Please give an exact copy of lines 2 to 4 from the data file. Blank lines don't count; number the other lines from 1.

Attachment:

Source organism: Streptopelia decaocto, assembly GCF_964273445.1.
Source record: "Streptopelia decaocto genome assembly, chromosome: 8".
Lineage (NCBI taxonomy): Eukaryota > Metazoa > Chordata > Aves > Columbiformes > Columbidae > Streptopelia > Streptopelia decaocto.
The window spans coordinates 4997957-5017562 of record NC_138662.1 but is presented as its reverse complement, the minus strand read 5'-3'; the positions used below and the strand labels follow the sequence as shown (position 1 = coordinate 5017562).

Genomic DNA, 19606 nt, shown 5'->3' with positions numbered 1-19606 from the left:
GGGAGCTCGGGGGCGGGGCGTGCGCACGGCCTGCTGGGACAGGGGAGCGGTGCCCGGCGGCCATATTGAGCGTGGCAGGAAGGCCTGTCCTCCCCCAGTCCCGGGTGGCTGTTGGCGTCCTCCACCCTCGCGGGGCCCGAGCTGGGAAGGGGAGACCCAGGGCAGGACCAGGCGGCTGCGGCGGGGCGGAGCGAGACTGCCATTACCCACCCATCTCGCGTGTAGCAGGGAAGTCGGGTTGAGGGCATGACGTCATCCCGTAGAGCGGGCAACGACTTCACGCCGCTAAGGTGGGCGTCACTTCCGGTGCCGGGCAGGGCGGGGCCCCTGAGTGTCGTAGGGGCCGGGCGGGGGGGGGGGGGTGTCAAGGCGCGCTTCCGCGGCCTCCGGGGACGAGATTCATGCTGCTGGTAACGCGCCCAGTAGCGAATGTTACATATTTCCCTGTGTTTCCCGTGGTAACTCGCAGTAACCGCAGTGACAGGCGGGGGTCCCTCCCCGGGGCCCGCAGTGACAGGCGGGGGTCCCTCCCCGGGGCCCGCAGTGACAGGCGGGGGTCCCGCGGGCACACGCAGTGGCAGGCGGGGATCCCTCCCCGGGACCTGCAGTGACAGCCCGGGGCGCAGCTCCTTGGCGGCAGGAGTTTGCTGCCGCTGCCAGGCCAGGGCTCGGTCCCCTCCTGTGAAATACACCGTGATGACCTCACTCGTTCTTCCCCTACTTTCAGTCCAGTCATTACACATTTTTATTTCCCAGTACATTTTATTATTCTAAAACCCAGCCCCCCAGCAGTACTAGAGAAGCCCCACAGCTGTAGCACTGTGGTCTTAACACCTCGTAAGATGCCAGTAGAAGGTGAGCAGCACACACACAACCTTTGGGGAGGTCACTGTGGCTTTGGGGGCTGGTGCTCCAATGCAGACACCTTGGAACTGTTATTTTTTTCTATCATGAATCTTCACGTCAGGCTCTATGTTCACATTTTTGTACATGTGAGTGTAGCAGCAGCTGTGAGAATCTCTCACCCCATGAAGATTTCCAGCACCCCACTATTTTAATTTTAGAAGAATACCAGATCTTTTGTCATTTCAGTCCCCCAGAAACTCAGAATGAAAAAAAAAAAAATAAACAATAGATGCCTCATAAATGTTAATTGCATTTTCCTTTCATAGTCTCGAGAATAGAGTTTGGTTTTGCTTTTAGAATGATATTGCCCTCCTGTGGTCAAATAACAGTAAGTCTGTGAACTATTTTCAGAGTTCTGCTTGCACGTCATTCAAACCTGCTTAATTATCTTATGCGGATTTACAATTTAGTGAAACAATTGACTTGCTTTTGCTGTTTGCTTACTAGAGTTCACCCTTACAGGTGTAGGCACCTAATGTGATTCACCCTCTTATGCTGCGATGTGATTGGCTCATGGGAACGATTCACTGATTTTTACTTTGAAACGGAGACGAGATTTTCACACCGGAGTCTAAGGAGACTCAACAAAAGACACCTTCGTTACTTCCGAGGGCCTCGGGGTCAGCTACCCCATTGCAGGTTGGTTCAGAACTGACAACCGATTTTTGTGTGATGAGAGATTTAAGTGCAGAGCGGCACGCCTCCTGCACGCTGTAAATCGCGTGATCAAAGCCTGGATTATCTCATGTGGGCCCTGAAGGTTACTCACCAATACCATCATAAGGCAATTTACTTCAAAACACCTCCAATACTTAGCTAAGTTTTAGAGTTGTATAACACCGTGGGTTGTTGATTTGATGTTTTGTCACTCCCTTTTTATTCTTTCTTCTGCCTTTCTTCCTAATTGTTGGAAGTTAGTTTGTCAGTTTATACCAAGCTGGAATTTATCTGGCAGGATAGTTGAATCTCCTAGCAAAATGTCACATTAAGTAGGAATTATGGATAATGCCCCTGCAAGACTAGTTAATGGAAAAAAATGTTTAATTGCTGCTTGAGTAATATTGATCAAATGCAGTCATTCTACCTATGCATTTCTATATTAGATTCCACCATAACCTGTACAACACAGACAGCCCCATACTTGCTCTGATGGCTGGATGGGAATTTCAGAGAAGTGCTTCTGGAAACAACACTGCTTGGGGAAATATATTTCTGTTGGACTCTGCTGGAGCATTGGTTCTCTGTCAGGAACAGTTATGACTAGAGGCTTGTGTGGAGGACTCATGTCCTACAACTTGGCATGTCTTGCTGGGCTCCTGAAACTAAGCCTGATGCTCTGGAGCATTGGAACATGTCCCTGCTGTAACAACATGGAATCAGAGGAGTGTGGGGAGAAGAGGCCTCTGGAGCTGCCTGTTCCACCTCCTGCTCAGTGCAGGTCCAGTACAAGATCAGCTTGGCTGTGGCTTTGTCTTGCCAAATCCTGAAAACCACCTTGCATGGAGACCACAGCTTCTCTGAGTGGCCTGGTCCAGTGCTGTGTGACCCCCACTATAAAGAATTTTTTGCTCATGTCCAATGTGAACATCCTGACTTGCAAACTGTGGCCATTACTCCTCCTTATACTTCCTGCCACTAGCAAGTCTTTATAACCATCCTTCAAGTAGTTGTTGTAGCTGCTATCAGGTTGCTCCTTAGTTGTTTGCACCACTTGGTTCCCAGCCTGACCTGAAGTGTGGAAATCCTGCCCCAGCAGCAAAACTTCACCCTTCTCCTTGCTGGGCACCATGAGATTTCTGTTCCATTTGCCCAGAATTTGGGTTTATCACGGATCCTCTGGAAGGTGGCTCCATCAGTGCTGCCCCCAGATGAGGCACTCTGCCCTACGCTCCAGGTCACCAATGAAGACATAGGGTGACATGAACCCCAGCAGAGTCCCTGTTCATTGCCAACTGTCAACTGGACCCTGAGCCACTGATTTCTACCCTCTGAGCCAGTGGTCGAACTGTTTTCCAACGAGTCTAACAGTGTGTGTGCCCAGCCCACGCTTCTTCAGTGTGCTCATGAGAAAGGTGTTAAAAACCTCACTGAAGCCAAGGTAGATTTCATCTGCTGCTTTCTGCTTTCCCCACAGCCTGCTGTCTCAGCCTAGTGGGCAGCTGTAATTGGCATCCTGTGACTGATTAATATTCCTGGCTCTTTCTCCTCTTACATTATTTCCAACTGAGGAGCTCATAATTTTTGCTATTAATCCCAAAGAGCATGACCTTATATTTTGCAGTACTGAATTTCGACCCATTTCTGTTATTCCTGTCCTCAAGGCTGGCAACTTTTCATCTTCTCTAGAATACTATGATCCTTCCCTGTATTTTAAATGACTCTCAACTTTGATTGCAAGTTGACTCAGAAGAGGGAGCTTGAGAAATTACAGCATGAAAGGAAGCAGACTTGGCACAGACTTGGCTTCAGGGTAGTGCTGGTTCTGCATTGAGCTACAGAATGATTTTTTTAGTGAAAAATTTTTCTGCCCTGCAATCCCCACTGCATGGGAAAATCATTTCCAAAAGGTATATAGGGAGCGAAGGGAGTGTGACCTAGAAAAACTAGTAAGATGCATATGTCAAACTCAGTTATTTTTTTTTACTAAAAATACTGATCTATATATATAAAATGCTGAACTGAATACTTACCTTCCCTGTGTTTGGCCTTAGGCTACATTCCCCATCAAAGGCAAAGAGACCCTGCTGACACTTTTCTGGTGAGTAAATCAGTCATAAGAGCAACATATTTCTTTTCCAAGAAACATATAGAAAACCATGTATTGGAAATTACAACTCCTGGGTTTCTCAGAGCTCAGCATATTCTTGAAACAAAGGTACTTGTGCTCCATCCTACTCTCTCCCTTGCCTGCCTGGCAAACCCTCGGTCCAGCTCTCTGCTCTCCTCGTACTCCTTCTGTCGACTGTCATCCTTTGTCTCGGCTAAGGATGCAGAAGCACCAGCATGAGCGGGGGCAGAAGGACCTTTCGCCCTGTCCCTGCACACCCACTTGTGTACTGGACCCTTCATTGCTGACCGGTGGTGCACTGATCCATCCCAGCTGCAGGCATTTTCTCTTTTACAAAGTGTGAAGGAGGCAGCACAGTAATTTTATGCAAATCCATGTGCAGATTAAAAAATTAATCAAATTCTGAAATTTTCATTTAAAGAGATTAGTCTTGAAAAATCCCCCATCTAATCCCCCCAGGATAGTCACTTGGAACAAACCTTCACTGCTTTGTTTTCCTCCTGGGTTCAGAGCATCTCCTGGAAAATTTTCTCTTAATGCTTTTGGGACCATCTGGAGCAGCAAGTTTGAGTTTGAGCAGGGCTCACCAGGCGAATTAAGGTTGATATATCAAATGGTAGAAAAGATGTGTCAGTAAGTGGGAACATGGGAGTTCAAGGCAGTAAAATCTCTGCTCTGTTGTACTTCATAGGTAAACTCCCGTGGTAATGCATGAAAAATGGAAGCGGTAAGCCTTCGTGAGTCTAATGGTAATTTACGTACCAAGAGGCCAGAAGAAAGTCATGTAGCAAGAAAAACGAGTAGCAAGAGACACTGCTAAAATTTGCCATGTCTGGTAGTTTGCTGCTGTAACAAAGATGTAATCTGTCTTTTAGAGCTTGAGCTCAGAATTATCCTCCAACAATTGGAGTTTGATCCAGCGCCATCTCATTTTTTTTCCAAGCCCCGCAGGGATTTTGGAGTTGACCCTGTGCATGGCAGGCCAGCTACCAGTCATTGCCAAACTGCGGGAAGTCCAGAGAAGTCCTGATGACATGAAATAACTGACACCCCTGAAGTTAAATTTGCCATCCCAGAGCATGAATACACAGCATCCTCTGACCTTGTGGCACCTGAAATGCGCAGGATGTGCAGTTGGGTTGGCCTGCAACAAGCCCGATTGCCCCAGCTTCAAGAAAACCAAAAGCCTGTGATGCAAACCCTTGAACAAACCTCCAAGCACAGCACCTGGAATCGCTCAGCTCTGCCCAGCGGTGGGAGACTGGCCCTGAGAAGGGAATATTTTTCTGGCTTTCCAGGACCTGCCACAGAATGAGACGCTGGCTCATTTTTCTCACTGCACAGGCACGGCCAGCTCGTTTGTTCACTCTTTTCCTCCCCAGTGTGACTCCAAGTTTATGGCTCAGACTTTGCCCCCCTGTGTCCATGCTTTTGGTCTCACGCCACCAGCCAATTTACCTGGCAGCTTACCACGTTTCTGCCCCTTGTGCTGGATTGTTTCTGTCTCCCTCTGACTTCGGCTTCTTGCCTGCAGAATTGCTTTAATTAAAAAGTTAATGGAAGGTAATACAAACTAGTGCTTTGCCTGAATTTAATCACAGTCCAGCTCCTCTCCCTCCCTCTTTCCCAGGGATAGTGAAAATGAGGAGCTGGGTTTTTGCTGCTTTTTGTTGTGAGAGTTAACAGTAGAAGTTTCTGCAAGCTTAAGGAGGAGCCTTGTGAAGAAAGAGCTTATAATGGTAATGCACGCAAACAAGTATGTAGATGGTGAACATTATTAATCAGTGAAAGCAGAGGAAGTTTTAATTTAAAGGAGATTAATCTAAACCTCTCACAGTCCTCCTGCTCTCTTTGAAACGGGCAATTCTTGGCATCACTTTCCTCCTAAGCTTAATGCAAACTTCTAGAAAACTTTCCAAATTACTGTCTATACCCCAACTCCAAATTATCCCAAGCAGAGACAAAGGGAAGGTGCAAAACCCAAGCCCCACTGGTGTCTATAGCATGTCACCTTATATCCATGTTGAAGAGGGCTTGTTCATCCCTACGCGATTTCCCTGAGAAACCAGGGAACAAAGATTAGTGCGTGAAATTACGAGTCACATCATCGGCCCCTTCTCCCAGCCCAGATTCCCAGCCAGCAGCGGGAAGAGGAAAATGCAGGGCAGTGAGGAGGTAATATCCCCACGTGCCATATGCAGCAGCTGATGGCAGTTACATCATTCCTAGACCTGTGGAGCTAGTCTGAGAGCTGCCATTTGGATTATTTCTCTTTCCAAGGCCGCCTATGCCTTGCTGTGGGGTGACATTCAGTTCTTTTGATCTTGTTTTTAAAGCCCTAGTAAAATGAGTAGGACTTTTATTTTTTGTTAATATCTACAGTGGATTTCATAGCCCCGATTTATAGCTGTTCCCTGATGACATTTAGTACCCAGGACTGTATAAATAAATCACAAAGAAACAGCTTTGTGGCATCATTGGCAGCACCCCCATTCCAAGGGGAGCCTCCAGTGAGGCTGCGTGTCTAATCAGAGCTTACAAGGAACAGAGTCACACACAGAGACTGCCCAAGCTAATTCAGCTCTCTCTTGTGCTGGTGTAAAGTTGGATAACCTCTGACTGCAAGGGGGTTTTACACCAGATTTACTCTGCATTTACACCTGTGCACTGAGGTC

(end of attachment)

Source record: "Streptopelia decaocto genome assembly, chromosome: 8".
Lineage (NCBI taxonomy): Eukaryota > Metazoa > Chordata > Aves > Columbiformes > Columbidae > Streptopelia > Streptopelia decaocto.
The window spans coordinates 4997957-5017562 of record NC_138662.1 but is presented as its reverse complement, the minus strand read 5'-3'; the positions used below and the strand labels follow the sequence as shown (position 1 = coordinate 5017562).